The 2013 World Anti-Doping Authority (WADA) testing figures have revealed that less than one per cent of all doping controls in football in 2013 came in the form of out-of-competition blood tests. The anti-doping agency also disclosed that many anti-doping authorities and national associations including Spain, Brazil, and Netherlands failed to conduct a single blood test in 2013.
The WADA figures suggest that there were 28,002 doping tests carried out in football during 2013, the vast majority of which, 21,638 (77 percent), were urine tests conducted in-competition and 287 (1.32 percent) of those urine tests were classified as either Atypical Findings (ATFs) or Adverse Analytical Findings (AAFs) that were subjected to a results management process.
It was further surprising to note that a small of anti-doping controls carried out by football in 2013 involved blood test, which is the most effective way to detect certain performance enhancing drugs such as Human Growth Hormone (hGH) and Erythropoietin (EPO), the blood booster. In 2013, only 667 (2.38 percent) of all football's dope tests involved blood testing and there were 173 (0.61 percent) out-of-competition blood tests conducted in all and no blood test revealed an Atypical Finding or Adverse Analytical Finding.
In football, doping controls are not carried out by WADA but by national anti-doping authorities, international governing bodies - like UEFA and FIFA - and national associations.
The Netherlands Doping Authority cited cost as the primary reason behind the lack of blood testing in football in the country. Herman Ram, the director of Dopingautoriteit, said each anti-doping organization has to work within a certain budget and has financial limitations and we, therefore, have to make choices over how to use our resources. Herman added we use a number of criteria to decide how many resources we dedicate to a certain sport and one of those criteria is the amount of tests that leads to a positive test that is a low percentage in football.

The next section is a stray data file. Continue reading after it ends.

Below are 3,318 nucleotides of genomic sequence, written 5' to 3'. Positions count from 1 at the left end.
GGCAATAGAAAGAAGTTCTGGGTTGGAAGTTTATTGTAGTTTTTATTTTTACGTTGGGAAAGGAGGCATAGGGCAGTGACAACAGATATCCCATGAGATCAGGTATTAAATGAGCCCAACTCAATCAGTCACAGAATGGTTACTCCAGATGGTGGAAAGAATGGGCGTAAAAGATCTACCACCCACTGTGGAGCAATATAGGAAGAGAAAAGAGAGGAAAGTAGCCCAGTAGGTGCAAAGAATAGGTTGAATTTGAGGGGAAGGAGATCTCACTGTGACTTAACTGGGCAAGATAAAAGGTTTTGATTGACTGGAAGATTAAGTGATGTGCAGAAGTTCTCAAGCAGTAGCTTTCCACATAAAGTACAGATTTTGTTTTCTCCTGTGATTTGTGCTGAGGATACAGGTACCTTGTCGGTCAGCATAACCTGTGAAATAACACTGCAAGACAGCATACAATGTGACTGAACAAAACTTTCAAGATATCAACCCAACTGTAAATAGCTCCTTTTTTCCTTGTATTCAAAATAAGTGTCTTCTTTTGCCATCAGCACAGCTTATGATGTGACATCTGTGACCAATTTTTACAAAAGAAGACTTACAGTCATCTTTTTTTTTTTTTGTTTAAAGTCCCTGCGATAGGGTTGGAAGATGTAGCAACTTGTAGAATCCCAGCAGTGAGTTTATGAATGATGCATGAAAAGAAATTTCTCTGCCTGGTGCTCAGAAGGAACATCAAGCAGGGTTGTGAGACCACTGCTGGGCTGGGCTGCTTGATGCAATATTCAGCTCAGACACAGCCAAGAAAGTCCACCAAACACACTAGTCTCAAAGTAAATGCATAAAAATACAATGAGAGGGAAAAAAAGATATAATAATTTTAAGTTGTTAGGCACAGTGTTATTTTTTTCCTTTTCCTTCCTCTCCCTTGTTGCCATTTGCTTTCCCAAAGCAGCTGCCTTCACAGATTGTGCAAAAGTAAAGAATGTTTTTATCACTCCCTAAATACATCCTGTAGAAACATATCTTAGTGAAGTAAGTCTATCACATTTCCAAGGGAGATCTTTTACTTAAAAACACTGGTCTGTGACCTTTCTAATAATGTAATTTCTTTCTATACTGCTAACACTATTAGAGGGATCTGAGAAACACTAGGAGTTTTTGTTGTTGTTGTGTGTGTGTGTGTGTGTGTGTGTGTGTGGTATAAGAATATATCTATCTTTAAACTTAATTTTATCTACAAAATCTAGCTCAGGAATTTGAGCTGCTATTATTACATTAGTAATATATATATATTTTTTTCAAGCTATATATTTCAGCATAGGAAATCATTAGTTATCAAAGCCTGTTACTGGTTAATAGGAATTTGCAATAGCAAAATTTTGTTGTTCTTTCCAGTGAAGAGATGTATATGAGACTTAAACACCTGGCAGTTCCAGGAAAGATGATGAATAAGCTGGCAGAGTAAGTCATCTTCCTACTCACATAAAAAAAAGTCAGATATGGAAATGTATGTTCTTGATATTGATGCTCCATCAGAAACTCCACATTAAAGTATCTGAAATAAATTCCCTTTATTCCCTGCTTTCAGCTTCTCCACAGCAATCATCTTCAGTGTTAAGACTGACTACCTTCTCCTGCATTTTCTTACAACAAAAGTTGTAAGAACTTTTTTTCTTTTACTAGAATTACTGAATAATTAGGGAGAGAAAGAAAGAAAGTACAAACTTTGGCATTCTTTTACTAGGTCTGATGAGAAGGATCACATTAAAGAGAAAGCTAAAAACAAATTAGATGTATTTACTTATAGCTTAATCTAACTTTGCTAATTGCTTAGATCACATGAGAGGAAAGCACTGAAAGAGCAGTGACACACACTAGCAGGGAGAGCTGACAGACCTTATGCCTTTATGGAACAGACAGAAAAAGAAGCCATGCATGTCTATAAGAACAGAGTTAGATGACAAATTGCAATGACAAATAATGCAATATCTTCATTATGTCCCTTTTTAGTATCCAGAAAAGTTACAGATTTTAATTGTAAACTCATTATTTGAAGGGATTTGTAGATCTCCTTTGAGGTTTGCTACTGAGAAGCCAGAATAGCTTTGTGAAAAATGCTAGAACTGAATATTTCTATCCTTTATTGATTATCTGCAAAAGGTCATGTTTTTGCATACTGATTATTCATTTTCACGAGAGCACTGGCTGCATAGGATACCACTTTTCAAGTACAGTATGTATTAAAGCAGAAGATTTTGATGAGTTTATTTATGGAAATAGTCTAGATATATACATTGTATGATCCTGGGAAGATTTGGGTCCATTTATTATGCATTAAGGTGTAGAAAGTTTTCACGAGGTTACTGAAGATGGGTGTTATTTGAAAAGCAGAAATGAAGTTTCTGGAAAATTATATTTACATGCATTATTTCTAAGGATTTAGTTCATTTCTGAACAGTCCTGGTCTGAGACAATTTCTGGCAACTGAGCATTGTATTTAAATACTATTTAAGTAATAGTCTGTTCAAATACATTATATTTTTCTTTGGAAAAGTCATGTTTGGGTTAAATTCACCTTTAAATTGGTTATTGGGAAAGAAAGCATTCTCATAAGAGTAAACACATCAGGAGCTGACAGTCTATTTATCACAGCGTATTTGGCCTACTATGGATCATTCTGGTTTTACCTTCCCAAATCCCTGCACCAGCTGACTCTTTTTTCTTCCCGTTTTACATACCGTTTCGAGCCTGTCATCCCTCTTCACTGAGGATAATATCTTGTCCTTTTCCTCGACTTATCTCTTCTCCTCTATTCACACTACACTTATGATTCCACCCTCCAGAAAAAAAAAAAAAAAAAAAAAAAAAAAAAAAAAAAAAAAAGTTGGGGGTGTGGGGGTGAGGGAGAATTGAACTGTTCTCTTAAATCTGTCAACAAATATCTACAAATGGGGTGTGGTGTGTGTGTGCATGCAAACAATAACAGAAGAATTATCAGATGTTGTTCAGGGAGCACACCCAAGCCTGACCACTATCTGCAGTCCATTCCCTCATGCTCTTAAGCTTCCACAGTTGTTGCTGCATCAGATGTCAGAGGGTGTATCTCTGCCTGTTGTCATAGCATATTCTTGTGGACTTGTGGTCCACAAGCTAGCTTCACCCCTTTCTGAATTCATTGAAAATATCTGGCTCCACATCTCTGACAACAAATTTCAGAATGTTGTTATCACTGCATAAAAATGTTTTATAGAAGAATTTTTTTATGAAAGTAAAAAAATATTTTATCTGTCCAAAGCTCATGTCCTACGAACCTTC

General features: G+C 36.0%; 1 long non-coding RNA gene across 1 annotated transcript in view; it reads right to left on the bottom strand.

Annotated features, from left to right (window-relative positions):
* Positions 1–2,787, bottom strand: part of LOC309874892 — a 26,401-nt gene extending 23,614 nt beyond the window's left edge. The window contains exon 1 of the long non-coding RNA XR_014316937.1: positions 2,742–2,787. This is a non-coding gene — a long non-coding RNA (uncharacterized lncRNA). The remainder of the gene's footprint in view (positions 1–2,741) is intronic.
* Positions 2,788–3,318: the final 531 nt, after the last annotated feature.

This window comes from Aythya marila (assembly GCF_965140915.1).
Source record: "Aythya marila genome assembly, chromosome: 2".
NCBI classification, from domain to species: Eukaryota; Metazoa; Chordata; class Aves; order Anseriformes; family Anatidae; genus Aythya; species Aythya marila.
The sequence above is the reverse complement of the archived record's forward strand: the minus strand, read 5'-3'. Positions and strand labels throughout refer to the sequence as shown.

It was recently announced by FIFA's medical committee that every player tested for drugs at the FIFA World Cup in Brazil has been cleared of doping after more than 1,000 tests came back negative. Jiri Dvorak, FIFA's chief medical officer, said every player on each of the 32 competing teams - 736 players in total - had provided blood and urine samples. Dvorak added 777 out-of-competition tests were conducted between March 1 and June 11 plus another 232, four from each of the first 58 matches played in Brazil. He added we have not found any prohibitive substances, either prior or during competition.
The use of performance enhancing drugs was not widespread in the game, said Michel D'Hoogie, the chairman of FIFA's Medical Committee. D'Hoogie said he will never say there is no doping in football, but he believes there is no doping culture in football. FIFA recently introduced biological profiling of players to track changes in their blood samples.
The last time a player was caught doping at a World Cup was when Diego Maradona of Argentina tested positive for ephedrine in 1994 and was sent home in disgrace.
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